Concept

Johann Elert Bode

Summary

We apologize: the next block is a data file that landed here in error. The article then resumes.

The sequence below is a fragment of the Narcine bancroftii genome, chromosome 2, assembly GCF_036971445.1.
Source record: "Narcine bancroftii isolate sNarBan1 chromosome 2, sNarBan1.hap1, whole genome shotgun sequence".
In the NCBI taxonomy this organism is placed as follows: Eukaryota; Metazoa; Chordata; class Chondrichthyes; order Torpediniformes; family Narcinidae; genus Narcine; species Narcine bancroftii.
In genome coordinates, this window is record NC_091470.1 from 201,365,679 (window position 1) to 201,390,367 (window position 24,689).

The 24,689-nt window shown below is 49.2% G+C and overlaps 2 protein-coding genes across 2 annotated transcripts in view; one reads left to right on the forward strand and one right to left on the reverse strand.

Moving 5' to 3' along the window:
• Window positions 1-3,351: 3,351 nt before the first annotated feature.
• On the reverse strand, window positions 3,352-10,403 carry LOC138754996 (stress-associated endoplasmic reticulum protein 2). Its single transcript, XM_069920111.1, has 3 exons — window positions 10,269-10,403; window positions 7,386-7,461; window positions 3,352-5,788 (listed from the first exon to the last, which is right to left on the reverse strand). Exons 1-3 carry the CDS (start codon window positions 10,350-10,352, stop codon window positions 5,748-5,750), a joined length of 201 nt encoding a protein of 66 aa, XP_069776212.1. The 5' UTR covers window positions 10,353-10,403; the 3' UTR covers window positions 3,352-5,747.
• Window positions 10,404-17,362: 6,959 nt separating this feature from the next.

Johann Elert Bode (ˈboːdə; 19 January 1747 – 23 November 1826) was a German astronomer known for his reformulation and popularisation of the Titius–Bode law. Bode determined the orbit of Uranus and suggested the planet's name. Life and career Bode was born in Hamburg. As a youth, he suffered from a serious eye disease that particularly damaged his right eye; he continued to have trouble with his eyes throughout his life. His early promise in mathematics brought him to the attention of Johann Georg Büsch, who allowed Bode to use his own library for study. He began his career with the publication of a short work on the solar eclipse of 5 August 1766. This was followed by an elementary treatise on astronomy entitled Anleitung zur Kenntniss des gestirnten Himmels (1768, 10th ed. 1844), the success of which led to his being invited to Berlin by Johann Heinrich Lambert in 1772 for the purpose of computing ephemerides on an improved plan. There he founded, in 1774, the well-known
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